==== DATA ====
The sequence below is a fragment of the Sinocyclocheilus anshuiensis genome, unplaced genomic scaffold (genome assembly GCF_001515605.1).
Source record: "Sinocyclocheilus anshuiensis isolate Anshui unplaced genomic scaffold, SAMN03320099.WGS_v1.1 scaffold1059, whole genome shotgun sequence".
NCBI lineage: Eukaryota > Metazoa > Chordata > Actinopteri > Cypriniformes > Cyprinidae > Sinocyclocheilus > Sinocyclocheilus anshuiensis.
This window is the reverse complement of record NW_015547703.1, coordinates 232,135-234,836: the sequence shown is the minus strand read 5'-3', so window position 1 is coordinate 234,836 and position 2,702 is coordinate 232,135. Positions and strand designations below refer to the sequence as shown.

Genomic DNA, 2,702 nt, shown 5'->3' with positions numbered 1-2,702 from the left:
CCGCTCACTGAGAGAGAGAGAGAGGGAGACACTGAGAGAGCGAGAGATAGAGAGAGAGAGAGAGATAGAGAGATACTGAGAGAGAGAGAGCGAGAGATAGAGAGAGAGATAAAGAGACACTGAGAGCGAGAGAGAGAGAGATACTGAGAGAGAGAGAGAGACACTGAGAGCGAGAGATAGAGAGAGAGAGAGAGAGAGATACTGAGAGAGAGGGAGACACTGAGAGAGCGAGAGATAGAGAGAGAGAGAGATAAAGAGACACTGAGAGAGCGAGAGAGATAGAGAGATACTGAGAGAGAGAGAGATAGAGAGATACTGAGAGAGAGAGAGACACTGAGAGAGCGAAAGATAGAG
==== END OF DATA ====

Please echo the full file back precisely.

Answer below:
The sequence below is a fragment of the Sinocyclocheilus anshuiensis genome, unplaced genomic scaffold (genome assembly GCF_001515605.1).
Source record: "Sinocyclocheilus anshuiensis isolate Anshui unplaced genomic scaffold, SAMN03320099.WGS_v1.1 scaffold1059, whole genome shotgun sequence".
NCBI lineage: Eukaryota > Metazoa > Chordata > Actinopteri > Cypriniformes > Cyprinidae > Sinocyclocheilus > Sinocyclocheilus anshuiensis.
This window is the reverse complement of record NW_015547703.1, coordinates 232,135-234,836: the sequence shown is the minus strand read 5'-3', so window position 1 is coordinate 234,836 and position 2,702 is coordinate 232,135. Positions and strand designations below refer to the sequence as shown.

Genomic DNA, 2,702 nt, shown 5'->3' with positions numbered 1-2,702 from the left:
CCGCTCACTGAGAGAGAGAGAGAGGGAGACACTGAGAGAGCGAGAGATAGAGAGAGAGAGAGAGATAGAGAGATACTGAGAGAGAGAGAGCGAGAGATAGAGAGAGAGATAAAGAGACACTGAGAGCGAGAGAGAGAGAGATACTGAGAGAGAGAGAGAGACACTGAGAGCGAGAGATAGAGAGAGAGAGAGAGAGAGATACTGAGAGAGAGGGAGACACTGAGAGAGCGAGAGATAGAGAGAGAGAGAGATAAAGAGACACTGAGAGAGCGAGAGAGATAGAGAGATACTGAGAGAGAGAGAGATAGAGAGATACTGAGAGAGAGAGAGACACTGAGAGAGCGAAAGATAGAG